Saturday, May 11, 2013

Blue Diamond Canyons 2 & 3 - 5/11/13

First Major Dry Fall in Blue Diamond Canyon #2

Blue Diamond Canyon #2

 There were twenty-two hikers on today's adventure into Blue Diamond Canyons 2 & 3. It was a warm day and we were looking for the coolest hike in Red Rock. We found it in the shade of the canyons located across Highway 159 from Blue Diamond, Nevada. It was a 4 mile scramble with 1100 feet of total elevation gain. We parked several cars in the brush at the small utility building and went through the gate. Making sure that we closed the gate behind us, we headed over to the right and dropped down into the large canyon named Blue Diamond Canyon #2.

Great Horned Owl (Moulting)

 This canyon requires hikers to be very careful of their footing. It is a rocky wash with a lot of catclaws bushes. Getting deeper into the canyon, we came upon the first level changing waterfall. To the left of this dry fall, there was a bee hive in the rock wall. The hum of the bees was very loud and we climbed this fall quickly. After this, we were hiking up canyon and someone spotted an owl only twenty feet away from us up on the right. He/She just sat there and stared at us with its big eyes as we stood there and stared back. The photo to the left shows where the owl was in relation to our hiking route.

Linda Makes Her Way Up First Major Dry Fall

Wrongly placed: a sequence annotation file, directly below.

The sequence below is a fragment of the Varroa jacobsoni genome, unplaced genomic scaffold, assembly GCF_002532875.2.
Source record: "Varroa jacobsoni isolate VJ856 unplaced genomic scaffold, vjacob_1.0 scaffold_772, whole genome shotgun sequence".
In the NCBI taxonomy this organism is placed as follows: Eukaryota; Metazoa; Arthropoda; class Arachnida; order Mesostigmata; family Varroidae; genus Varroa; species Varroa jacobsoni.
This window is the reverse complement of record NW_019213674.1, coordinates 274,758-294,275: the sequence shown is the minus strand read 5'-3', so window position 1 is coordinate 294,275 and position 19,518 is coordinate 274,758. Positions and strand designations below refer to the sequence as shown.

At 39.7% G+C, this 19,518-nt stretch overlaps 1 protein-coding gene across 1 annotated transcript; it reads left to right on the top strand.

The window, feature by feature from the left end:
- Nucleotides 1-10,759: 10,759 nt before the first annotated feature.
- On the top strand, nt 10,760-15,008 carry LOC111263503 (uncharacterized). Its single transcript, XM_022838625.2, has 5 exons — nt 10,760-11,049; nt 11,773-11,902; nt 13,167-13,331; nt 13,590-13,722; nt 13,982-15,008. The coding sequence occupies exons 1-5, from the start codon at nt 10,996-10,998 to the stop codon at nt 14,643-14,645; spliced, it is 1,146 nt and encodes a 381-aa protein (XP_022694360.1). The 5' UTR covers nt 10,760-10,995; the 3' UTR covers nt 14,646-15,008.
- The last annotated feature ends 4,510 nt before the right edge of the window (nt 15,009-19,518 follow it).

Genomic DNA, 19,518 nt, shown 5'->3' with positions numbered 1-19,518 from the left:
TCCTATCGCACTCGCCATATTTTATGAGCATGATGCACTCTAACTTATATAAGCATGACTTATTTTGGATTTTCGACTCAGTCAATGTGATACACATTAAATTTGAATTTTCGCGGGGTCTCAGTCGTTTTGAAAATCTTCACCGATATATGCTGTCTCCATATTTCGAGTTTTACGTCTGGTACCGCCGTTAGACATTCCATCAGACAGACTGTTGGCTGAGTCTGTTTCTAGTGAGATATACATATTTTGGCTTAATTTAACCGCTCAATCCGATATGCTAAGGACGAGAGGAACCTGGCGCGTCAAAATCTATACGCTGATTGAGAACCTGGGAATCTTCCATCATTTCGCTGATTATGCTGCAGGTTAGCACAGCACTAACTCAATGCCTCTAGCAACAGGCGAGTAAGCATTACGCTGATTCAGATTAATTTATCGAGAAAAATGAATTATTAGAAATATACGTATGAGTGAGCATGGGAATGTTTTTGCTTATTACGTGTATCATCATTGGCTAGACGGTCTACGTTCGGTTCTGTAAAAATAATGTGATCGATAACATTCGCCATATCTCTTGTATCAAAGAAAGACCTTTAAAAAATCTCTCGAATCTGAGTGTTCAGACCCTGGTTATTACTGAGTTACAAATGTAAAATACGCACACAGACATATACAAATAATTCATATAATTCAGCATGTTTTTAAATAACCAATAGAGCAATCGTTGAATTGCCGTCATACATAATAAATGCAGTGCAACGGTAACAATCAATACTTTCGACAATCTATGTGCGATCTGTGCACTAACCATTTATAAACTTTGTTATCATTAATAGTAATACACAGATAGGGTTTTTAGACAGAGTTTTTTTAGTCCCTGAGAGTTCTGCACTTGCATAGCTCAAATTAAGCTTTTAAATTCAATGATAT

Next came the first major dry waterfall where someone from long ago had attached a rope. The rope is too low to really help much but we all got up the rock cliff fairly easy. There were several more dry falls to come. None of the rest of them had ropes but, with a little ingenuity, they were all climbable. The photo below shows the last dry fall that required some of that creative perseverance.

The yellow flowers shown in the photo to the left were growing throughout the canyon seemingly directly out of the rock floor. We also saw fruits on a mojave yucca and a joshua tree. And, we noted many many sea bed fossils in the canyon floor.

Last Major Dry Fall of Canyon #2

 At the end of Canyon #2, we saw the tailings pile from the gypsum mining operation up to our right. We climbed out of the canyon to the left and found a small trail that led over near the top of Canyon #3. Going off trail, we found the canyon and began dropping into the wash immediately. This canyon was not in the shade as much as the previous one so we continued down until we found a sliver of shade for our snack break.

Climbing Out of Canyon #2 Near Gypsum Mine

 After the break, the canyon gave us the best that it had with two major dry falls and one twelve footer. Half of the group chose to go up and over on a trail while the rest of the group took their chances at the precarious twelve foot drop. All made it down alive and we continued down canyon dealing with more and more catclaws and other brush. Besides the owl and the bee hive, hikers on this outing saw a non-poisonous snake, a horny toad, a bunny and many large collared lizards. Spring has sprung at Red Rock Canyon. The heat began searing our skin as we finished Canyon #3 and crossed over to the cars. Time for an elevation change. Next week, we begin our Spring Mountain NRA season.

Beginning Descent in Blue Diamond Canyon #3

Fifty Yards Below Highest Dry Fall of the Morning

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